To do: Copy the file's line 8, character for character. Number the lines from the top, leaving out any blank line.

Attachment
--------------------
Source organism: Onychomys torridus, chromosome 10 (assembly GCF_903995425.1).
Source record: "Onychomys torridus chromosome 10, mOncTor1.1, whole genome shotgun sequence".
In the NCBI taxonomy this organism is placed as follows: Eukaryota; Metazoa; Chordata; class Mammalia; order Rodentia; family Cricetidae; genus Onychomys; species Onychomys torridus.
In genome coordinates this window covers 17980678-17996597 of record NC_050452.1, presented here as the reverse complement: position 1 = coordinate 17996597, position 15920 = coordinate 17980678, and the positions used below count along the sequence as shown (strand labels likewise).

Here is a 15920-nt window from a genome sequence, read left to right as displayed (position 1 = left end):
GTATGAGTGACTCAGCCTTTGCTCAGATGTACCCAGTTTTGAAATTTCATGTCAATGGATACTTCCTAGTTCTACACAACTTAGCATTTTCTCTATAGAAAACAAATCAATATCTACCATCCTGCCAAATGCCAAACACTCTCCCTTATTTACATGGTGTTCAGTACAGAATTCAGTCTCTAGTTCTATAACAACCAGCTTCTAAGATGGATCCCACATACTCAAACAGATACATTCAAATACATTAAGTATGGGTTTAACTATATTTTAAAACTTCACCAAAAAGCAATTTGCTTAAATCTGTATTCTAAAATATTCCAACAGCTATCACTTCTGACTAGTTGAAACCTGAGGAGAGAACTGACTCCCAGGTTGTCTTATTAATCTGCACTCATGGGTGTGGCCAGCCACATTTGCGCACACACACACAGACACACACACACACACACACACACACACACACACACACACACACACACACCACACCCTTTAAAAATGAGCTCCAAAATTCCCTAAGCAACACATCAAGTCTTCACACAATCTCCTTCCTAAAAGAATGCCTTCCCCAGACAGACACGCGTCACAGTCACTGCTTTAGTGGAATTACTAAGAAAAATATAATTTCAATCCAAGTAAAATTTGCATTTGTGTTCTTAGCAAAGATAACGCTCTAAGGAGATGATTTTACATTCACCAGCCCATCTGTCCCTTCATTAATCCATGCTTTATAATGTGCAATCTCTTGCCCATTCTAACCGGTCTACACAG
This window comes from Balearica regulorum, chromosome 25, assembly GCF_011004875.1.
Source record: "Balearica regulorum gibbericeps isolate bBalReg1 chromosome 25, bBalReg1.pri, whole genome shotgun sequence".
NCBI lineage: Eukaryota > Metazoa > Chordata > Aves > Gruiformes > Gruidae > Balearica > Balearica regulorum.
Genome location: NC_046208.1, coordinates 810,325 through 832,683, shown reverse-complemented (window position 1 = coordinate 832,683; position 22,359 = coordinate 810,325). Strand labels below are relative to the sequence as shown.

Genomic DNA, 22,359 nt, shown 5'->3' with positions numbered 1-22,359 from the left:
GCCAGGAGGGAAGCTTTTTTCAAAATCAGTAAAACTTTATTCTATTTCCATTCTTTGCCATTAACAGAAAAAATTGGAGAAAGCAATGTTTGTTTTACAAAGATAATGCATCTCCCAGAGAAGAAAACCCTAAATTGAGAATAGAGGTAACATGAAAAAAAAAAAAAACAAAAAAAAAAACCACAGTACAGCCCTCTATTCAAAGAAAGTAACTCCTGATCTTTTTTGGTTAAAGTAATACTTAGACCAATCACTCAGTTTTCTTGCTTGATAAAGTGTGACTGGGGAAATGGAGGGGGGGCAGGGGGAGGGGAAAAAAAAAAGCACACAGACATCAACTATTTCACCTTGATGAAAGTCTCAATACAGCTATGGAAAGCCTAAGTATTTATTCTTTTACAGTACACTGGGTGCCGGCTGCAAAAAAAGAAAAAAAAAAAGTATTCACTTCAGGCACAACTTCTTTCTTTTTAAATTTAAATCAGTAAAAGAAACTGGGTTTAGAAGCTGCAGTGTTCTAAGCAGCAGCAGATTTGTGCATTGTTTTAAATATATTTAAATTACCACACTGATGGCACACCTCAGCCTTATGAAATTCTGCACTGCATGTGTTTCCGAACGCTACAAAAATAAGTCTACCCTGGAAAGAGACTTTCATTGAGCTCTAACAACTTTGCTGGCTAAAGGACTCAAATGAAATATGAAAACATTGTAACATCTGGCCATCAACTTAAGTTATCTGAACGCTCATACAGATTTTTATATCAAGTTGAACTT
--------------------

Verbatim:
Source record: "Balearica regulorum gibbericeps isolate bBalReg1 chromosome 25, bBalReg1.pri, whole genome shotgun sequence".